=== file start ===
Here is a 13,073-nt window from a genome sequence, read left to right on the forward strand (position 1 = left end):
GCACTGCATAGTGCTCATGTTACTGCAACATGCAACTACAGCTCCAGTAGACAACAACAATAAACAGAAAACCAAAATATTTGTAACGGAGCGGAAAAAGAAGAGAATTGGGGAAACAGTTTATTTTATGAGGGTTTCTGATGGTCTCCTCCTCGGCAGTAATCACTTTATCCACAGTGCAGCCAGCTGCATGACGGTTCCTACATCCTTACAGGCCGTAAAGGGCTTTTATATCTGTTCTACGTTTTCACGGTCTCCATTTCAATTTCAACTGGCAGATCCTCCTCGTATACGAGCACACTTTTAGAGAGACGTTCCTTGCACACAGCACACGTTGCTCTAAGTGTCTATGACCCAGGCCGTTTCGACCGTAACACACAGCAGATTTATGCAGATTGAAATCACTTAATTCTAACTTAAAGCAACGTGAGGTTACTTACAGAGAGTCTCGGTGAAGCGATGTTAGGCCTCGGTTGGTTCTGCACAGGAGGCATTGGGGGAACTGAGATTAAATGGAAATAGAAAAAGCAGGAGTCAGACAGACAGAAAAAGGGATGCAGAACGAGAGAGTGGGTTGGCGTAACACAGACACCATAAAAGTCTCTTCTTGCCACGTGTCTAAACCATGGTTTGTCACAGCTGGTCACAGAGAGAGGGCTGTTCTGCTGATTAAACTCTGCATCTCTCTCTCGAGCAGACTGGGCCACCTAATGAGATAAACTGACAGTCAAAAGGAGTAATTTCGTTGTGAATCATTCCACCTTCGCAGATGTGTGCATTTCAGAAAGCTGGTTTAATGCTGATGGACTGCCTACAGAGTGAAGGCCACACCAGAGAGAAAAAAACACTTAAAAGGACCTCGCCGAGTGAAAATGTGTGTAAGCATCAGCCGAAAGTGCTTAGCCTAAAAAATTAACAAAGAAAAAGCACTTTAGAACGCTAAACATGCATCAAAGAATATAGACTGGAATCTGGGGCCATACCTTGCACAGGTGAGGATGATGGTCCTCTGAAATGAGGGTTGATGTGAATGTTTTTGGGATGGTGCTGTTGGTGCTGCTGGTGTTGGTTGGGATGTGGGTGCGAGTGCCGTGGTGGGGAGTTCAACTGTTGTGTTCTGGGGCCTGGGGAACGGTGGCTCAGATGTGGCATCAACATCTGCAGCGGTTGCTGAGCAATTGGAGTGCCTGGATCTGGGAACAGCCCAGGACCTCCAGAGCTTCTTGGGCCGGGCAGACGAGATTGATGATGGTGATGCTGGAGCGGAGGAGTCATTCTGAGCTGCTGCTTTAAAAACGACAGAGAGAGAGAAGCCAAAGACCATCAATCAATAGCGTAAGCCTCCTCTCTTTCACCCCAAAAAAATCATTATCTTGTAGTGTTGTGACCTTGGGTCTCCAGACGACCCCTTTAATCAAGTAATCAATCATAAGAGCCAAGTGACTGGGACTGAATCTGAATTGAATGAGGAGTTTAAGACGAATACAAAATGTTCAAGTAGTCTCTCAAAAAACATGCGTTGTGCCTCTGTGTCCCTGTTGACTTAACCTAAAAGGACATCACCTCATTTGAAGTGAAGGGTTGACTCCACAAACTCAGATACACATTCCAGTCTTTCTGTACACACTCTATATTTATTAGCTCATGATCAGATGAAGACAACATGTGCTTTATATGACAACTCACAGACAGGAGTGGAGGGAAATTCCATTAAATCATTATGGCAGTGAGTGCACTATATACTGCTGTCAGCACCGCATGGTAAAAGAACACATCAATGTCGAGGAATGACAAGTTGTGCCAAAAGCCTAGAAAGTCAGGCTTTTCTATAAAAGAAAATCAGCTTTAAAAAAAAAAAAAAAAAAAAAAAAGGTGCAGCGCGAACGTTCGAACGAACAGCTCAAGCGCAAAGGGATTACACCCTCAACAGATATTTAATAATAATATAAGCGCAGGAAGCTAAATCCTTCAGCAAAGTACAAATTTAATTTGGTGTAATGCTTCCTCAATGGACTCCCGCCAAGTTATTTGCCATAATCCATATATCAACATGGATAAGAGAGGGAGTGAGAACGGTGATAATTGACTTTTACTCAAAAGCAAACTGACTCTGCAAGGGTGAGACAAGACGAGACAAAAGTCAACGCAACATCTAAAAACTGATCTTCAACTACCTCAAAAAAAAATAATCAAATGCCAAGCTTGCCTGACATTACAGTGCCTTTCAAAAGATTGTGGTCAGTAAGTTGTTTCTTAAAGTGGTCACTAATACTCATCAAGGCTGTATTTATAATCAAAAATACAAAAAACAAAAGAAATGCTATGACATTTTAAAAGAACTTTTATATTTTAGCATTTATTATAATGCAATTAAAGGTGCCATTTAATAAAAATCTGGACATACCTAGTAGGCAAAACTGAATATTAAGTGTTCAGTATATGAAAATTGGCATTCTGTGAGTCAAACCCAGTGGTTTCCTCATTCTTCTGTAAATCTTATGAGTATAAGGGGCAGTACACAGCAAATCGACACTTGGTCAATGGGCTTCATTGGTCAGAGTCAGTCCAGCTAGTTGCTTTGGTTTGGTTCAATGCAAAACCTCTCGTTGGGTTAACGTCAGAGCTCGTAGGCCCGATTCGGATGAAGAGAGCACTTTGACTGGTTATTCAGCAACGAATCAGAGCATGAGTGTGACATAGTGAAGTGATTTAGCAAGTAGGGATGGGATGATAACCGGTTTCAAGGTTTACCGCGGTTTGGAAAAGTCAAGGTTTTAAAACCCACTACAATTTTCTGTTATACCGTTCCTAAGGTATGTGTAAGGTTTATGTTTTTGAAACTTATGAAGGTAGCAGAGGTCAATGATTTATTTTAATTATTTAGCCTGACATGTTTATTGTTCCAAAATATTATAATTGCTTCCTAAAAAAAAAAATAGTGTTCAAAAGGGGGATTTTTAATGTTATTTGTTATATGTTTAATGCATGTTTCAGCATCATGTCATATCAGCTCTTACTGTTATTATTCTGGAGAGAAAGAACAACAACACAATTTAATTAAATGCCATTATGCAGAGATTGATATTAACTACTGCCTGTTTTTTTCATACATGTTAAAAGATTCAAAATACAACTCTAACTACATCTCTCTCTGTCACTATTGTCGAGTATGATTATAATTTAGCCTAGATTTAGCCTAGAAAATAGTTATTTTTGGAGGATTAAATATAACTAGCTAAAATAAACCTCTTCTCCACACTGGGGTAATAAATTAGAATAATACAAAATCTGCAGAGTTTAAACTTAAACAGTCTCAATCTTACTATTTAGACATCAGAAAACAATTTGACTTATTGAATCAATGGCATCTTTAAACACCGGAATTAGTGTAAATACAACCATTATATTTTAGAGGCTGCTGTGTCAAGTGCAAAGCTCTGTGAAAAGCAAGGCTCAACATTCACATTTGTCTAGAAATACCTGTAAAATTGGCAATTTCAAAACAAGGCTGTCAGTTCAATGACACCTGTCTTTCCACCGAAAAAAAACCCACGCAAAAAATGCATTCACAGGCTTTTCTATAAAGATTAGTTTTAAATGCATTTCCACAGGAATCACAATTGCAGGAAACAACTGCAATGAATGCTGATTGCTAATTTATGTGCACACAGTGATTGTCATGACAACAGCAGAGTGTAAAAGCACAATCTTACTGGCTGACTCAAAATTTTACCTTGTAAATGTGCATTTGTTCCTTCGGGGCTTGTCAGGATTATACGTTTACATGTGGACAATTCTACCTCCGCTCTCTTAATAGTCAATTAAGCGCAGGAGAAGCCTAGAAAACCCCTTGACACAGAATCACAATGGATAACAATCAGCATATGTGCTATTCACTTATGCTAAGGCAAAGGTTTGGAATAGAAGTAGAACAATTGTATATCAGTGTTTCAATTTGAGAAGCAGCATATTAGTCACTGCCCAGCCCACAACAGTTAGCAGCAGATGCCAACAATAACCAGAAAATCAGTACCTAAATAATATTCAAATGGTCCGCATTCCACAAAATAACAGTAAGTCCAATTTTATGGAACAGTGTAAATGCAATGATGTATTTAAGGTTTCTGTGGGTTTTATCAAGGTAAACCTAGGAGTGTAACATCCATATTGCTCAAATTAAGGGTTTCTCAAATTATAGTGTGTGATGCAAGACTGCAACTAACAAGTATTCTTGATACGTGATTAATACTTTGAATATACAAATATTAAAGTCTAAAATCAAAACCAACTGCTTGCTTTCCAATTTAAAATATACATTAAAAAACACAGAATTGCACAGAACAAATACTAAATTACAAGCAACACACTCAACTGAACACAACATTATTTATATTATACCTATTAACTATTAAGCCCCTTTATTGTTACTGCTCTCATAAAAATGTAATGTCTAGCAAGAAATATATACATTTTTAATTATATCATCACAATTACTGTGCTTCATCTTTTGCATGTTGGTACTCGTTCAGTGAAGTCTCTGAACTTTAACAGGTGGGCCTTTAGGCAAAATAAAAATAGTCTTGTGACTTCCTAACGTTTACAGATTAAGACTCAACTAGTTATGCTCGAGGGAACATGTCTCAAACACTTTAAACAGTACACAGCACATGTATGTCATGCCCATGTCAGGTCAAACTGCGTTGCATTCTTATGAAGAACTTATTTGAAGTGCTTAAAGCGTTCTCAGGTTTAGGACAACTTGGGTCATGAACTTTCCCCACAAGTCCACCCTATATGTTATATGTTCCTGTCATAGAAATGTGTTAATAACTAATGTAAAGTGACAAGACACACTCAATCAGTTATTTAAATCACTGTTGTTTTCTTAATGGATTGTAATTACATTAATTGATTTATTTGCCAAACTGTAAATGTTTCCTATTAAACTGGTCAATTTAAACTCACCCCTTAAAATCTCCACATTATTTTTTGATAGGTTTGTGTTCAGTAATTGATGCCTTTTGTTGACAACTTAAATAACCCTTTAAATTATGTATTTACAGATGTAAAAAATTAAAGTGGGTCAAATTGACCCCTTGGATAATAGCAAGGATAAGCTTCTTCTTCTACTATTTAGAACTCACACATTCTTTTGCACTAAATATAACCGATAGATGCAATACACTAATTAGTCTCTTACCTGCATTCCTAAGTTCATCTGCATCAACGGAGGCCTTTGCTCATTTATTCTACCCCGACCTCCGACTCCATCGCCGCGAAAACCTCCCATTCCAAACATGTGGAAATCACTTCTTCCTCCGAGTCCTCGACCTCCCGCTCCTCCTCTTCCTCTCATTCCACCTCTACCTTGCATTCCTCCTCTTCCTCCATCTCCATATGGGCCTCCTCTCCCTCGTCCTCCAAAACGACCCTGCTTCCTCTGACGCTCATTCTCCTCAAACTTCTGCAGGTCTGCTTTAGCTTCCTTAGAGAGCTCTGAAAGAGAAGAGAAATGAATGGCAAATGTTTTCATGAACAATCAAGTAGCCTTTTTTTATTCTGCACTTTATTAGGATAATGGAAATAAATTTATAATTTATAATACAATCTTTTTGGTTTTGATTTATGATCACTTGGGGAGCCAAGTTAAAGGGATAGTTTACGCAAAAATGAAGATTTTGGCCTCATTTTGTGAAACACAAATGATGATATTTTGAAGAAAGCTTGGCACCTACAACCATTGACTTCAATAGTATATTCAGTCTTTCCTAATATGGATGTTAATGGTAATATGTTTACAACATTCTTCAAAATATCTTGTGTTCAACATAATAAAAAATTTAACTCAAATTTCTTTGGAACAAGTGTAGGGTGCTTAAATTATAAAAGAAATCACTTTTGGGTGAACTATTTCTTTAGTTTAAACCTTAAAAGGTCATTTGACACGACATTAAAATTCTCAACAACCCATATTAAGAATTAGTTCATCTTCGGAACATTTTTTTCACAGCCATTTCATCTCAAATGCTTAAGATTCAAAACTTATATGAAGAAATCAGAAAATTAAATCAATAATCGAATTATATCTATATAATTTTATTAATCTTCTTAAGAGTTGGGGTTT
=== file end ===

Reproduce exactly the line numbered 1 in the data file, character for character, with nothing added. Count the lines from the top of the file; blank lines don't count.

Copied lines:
Here is a 13,073-nt window from a genome sequence, read left to right on the forward strand (position 1 = left end):